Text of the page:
previous next

[205b] “‘Well then, Socrates,’ she said, ‘we do not mean that all men love, when we say that all men love the same things always; we mean that some people love and others do not?’

“‘I am wondering myself,’ I replied.

“‘But you should not wonder,’ she said; ‘for we have singled out a certain form of love, and applying thereto the name of the whole, we call it love; and there are other names that we commonly abuse.’

“‘As, for example —————— ?’ I asked.

“‘Take the following: you know that poetry1 is more than a single thing. For of anything whatever that passes from not being into being the whole cause

1 Cf. above, Plat. Sym. 197a.

Creative Commons License
This work is licensed under a Creative Commons Attribution-ShareAlike 3.0 United States License.

An XML version of this text is available for download, with the additional restriction that you offer Perseus any modifications you make. Perseus provides credit for all accepted changes, storing new additions in a versioning system.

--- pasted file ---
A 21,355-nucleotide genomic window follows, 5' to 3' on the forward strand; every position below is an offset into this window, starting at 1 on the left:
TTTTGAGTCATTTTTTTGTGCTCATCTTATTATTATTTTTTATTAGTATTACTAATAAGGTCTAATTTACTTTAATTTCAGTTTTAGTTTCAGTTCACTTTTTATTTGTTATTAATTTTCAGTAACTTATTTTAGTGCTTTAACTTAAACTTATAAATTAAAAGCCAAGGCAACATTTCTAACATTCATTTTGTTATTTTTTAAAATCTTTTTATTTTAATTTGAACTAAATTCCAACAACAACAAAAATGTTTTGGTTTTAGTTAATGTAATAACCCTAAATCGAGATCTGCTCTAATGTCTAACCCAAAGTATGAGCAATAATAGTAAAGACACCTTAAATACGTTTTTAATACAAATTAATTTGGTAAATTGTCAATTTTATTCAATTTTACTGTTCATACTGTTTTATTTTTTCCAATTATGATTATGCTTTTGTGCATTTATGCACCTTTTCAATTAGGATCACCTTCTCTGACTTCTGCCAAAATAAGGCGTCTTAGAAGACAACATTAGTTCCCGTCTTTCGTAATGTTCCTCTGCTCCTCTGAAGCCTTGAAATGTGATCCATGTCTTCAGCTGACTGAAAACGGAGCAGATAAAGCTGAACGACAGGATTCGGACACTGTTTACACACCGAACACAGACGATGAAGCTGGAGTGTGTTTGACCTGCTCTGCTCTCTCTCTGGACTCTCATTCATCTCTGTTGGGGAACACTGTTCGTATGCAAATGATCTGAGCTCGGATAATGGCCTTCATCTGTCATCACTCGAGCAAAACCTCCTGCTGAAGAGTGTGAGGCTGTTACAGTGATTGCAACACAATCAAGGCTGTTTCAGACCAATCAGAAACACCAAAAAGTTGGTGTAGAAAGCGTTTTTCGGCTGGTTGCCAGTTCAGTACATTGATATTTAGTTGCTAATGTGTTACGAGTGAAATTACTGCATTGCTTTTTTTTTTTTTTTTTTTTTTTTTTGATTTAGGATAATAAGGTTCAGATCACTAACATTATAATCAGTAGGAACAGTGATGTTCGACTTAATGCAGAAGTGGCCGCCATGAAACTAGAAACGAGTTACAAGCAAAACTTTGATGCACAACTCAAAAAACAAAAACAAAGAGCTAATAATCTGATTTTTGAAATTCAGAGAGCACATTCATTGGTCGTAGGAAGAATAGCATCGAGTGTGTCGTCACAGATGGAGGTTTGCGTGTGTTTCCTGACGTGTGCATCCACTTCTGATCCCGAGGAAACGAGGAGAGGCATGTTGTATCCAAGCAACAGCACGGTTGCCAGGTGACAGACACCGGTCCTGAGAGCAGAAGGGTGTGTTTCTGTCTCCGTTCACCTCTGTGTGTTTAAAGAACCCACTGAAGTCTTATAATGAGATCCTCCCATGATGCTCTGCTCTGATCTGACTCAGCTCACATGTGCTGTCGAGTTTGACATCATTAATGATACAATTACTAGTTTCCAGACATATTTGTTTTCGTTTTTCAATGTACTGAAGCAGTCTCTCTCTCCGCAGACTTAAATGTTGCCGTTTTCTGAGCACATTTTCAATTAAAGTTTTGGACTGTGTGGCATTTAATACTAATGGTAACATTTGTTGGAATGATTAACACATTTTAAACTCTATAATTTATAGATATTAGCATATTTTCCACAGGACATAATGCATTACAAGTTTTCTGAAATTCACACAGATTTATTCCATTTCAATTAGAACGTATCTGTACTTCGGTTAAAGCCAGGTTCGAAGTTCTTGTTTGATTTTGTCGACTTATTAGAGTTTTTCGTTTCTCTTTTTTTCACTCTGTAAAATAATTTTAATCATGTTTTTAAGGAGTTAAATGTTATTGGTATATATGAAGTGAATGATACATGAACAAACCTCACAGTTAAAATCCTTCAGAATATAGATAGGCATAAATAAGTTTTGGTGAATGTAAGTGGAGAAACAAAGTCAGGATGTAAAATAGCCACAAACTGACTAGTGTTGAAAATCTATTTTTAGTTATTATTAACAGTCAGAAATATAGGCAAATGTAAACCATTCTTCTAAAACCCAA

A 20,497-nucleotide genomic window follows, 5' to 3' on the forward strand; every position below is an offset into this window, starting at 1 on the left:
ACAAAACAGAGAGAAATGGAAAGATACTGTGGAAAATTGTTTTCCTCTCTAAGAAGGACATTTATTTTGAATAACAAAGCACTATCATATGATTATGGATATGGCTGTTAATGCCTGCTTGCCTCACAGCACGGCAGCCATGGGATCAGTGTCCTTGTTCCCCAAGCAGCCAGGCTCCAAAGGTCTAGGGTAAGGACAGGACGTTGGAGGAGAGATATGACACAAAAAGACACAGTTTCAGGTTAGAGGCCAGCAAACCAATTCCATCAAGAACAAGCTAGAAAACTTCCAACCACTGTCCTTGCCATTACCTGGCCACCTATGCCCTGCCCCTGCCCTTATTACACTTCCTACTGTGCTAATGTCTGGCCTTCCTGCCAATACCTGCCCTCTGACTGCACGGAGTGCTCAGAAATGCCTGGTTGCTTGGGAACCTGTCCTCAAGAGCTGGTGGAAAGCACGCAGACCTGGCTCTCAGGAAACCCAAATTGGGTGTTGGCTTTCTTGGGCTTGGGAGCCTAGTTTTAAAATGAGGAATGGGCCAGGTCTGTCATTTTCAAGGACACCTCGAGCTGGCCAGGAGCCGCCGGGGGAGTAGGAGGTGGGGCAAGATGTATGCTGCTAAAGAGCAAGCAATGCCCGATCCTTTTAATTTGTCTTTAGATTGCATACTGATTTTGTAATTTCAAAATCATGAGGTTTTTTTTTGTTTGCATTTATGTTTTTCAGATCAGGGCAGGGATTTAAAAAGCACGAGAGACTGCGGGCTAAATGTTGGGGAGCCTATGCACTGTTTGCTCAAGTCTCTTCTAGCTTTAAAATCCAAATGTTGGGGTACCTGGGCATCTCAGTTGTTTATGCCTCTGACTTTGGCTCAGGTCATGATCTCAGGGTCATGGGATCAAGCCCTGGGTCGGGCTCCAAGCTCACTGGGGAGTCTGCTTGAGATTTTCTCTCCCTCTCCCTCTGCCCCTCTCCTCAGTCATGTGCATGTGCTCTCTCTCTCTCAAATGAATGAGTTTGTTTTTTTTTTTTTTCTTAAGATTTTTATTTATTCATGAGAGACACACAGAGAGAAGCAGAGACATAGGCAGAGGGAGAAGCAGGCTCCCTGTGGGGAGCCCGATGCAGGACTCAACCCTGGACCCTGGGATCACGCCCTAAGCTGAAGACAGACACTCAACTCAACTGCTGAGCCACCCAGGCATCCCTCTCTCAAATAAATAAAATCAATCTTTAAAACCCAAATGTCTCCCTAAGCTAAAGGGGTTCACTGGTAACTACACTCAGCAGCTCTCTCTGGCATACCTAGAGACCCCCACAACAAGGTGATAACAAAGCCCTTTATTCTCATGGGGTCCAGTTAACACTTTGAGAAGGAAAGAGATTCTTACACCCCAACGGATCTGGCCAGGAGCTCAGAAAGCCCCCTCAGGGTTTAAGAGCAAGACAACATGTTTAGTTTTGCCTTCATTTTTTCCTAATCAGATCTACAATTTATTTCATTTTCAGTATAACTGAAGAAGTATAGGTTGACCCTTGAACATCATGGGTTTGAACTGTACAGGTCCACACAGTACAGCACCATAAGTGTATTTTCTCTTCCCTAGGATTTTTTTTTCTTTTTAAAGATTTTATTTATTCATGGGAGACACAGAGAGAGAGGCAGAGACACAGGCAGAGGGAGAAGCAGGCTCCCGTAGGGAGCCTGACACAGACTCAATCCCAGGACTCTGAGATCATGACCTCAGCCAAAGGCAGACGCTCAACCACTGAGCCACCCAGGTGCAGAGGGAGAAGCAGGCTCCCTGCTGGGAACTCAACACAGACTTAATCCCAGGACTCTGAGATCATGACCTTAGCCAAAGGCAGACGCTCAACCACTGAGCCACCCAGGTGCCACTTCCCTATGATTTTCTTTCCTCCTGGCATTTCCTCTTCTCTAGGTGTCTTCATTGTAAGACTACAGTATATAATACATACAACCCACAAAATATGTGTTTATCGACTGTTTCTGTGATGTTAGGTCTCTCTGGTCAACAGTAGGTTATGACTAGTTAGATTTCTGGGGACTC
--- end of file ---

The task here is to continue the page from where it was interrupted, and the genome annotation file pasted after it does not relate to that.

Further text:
load focus Notes (R. G. Bury)
load focus Greek (1903)
hide Places (automatically extracted)

View a map of the most frequently mentioned places in this document.

Download Pleiades ancient places geospacial dataset for this text.

hide References (13 total)
  • Commentary references to this page (5):
    • Sir Richard C. Jebb, Commentary on Sophocles: Antigone, 65
    • R. G. Bury, The Symposium of Plato, 196E
    • J. Adam, A. M. Adam, Commentary on Plato, Protagoras, CHAPTER VII
    • James Adam, The Republic of Plato, 3.392D
    • James Adam, The Republic of Plato, 4.438A
  • Cross-references to this page (2):
    • Herbert Weir Smyth, A Greek Grammar for Colleges, THE VERB: VOICES
    • Basil L. Gildersleeve, Syntax of Classical Greek, Moods
  • Cross-references in notes to this page (2):
  • Cross-references in notes from this page (1):
    • Plato, Symposium, 197a
  • Cross-references in general dictionaries to this page (3):
hide Display Preferences
Greek Display:
Arabic Display:
View by Default:
Browse Bar: